ABSTRACT: New technologies will require more and more compliant materials capable of conforming to curved surfaces, i.e., able to stretch and mechanically resist body motions for wearable and on-skin applications. In this regard, this work discusses strategies to induce stretchability in materials. We focused our attention on improving the elasticity of transparent conducting electrodes (TCE) based on PEDOT:PSS and semiconductors (active layer) for organic solar cells.
Firstly, the introduction of DMSO and Zonyl as additives into PEDOT:PSS was shown to produce highly transparent conducting electrodes (FoM > 35) with low Young's modulus and high carrier density. We investigated the relationship between the transport properties of PEDOT:PSS and the morphology and microstructure of its films. The combination of the two additives enhances the fibrillary nature and the aggregations of both PEDOT and PSS components of the films.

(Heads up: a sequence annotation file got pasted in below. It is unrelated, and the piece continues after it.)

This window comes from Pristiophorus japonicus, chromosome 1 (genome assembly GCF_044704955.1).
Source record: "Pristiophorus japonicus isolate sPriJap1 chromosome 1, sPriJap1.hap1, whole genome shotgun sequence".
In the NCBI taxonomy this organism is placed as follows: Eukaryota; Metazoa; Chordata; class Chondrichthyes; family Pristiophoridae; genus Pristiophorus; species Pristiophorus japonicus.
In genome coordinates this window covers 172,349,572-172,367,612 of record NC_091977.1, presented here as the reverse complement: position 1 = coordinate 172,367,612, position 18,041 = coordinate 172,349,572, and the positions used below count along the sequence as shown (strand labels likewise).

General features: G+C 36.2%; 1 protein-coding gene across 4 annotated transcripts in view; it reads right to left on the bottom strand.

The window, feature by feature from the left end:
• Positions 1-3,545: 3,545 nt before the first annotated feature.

Secondly, stretchable TCEs based on PEDOT:PSS were fabricated using an innovative approach that combines an interpenetrated polymer network-based on polyethylene oxide and Zonyl. The presence of three-dimensional matrix provided high electrical conductivity, elasticity, and mechanical recoverability. The potential of this electrode was demonstrated with indium-tin-oxide (ITO)-free solar cells with a power conversion efficiency similar to ITO.
Finally, the research was completed by integrating a cross-linker or an elastomer into the active layer to enhance its stretchability while maintaining excellent photovoltaic performance. In particular, SEBS elastomer exhibited a tailored elasticity with various fullerene and non-fullerene blends: P3HT:PC61BM, PCE10:PC71BM and PCE13:IT-4F. This versatile approach highlights the ease of manufacturing and scalability achieved by the solution casting processes along with a high compatibility of acceptor and donor blends.